More on the Smith bridge question

You probably read about the info session the M.D. of Lesser Slave River held on Jan. 12 on the Smith bridge situation. In the audience was a representative of Alberta Transportation.

Pointing him out, one of the M.D. people at the meeting urged your Leader reporter to ask the fellow a pointed question about why the province had decided to push off bridge replacement for a few more years.

It’s a good question. The bridge – as we keep hearing – is in bad shape and getting worse. As the engineers said (more than once) in their presentation at the Jan. 12 meeting, it has reached the end of its effective life, or words to that effect.

So why did the province decide it could hang on another five or 10 years?

That’s what we asked the guy. What he told us was that because the M.D. did some repairs on it, the government was able to extend its life.

That’s not the kind of thing the M.D. wants to hear. The longer the replacement is put off, the more repairs will be needed to keep the bridge open. The last thing the M.D. (or anyone else) wants, is to have to shut it down for safety reasons. The M.D. is scared to death of that scenario, and rightly so. Perhaps not quite as scared as they are of some disaster happening, such as bridge failure when a vehicle is on it – but a close second, for sure.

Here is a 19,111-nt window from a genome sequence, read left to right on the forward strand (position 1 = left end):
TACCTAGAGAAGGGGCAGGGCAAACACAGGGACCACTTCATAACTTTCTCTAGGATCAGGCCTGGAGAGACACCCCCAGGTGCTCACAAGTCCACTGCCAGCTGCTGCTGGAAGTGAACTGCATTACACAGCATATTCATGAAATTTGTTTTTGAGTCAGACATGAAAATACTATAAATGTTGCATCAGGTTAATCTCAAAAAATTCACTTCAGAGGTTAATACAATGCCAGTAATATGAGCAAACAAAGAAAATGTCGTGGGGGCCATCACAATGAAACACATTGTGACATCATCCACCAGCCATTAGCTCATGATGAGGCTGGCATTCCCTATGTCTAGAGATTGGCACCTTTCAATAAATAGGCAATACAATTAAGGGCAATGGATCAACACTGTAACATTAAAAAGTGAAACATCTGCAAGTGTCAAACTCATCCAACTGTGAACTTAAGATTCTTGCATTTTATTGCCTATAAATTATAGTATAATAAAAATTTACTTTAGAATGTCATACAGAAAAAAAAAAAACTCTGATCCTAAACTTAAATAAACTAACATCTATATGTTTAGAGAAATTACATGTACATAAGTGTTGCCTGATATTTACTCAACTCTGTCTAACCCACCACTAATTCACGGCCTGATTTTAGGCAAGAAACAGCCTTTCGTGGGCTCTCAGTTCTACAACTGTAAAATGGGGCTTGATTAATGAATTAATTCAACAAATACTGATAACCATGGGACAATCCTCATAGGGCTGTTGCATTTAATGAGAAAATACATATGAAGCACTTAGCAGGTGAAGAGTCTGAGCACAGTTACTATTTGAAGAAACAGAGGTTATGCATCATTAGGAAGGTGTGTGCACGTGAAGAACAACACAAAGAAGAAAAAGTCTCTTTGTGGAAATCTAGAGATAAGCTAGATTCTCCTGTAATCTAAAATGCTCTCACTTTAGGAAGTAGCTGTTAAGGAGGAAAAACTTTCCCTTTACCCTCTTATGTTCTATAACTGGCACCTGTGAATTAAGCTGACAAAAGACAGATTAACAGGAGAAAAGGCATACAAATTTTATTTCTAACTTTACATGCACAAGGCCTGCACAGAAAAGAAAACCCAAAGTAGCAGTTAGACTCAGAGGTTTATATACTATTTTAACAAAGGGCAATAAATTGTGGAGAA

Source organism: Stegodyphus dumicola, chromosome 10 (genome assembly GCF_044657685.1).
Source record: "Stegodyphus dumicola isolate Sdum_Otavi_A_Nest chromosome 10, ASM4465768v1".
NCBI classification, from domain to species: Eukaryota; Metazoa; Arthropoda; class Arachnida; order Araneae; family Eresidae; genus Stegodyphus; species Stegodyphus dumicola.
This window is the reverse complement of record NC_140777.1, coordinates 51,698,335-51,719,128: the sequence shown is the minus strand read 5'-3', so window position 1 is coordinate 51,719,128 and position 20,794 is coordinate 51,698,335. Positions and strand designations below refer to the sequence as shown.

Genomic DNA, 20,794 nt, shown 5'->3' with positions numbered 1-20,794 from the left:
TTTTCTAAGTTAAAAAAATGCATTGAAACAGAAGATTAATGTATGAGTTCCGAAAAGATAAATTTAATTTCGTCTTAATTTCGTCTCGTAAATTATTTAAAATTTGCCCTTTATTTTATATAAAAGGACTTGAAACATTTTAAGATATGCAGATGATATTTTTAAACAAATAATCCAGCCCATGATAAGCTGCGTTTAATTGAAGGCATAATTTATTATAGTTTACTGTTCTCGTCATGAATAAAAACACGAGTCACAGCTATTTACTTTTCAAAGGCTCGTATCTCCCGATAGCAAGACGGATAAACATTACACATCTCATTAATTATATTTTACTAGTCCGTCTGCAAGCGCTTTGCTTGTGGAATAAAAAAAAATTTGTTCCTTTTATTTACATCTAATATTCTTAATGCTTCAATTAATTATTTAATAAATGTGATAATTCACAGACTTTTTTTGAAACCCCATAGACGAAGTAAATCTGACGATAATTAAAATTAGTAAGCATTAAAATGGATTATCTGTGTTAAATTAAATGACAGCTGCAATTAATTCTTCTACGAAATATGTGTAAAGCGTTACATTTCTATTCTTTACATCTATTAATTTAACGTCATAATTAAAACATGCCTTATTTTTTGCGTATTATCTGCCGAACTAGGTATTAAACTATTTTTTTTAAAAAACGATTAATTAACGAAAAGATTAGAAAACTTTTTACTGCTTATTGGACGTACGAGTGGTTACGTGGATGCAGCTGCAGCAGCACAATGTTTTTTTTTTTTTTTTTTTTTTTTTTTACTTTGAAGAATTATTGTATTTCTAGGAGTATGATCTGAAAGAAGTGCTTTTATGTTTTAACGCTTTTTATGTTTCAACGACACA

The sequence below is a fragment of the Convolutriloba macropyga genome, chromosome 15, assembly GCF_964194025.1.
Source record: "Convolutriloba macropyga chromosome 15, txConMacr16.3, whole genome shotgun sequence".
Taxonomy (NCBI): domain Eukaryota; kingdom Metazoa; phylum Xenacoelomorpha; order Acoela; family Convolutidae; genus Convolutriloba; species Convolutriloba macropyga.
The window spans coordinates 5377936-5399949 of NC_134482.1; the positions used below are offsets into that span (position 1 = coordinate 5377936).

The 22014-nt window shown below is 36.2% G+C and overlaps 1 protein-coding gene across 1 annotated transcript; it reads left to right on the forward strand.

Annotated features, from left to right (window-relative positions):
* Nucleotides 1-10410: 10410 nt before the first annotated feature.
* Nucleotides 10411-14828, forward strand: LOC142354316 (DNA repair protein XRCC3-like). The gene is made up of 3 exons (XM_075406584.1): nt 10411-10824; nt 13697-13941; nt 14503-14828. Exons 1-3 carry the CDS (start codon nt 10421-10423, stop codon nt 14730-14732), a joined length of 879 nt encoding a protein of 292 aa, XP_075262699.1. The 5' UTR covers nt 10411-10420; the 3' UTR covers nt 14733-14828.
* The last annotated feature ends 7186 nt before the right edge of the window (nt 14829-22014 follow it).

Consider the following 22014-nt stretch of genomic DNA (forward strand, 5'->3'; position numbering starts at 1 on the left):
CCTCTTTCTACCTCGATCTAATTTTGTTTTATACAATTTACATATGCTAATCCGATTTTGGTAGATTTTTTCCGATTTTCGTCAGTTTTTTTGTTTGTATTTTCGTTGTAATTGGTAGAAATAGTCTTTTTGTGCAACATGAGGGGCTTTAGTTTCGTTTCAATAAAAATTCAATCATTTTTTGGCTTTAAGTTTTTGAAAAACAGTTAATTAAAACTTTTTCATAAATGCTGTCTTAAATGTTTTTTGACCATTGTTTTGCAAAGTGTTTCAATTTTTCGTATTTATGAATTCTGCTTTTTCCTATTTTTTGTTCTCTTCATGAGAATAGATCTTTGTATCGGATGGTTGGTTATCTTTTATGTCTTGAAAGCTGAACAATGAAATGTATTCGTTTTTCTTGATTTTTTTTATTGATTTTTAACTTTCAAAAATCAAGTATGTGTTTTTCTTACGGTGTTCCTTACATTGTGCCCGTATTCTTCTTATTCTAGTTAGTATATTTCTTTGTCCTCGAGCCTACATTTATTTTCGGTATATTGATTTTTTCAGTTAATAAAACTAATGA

But just from the financial point of view, the longer this drags on, the more the M.D. will have to spend on costly emergency repairs, whether grants are available for them or not. Because they can’t afford to lose the use of the bridge. But if the province feels free to push off the replacement year for the bridge every time repairs are done……?

It’s like trying to coax a few thousand more kilometres out of an old vehicle. At some point you have to bite the bullet, before you go broke doing repairs.

Of course the province knows this. At any time, the government is facing a multitude of urgent infrastructure demands, and must prioritize them. Little ol’ Smith, thanks to small population and relatively small traffic counts, gets shoved down the list. Apparently (so says the reeve, at any rate) once upon a time the bridge over the Athabasca at Smith was third on the provincial priority list for replacement. Now it can’t even be found on the list.

Meanwhile, tens of millions of dollars worth (to provincial coffers) of industrial resource extraction goes on in the region north of Smith.

What’s it going to take?

Seventy-eight years ago, it took the threat of a Japanese invasion of Alaska to induce the powers-that-be to build the bridge in the first place. Hopefully it won’t take something as drastic to stir our government into action.

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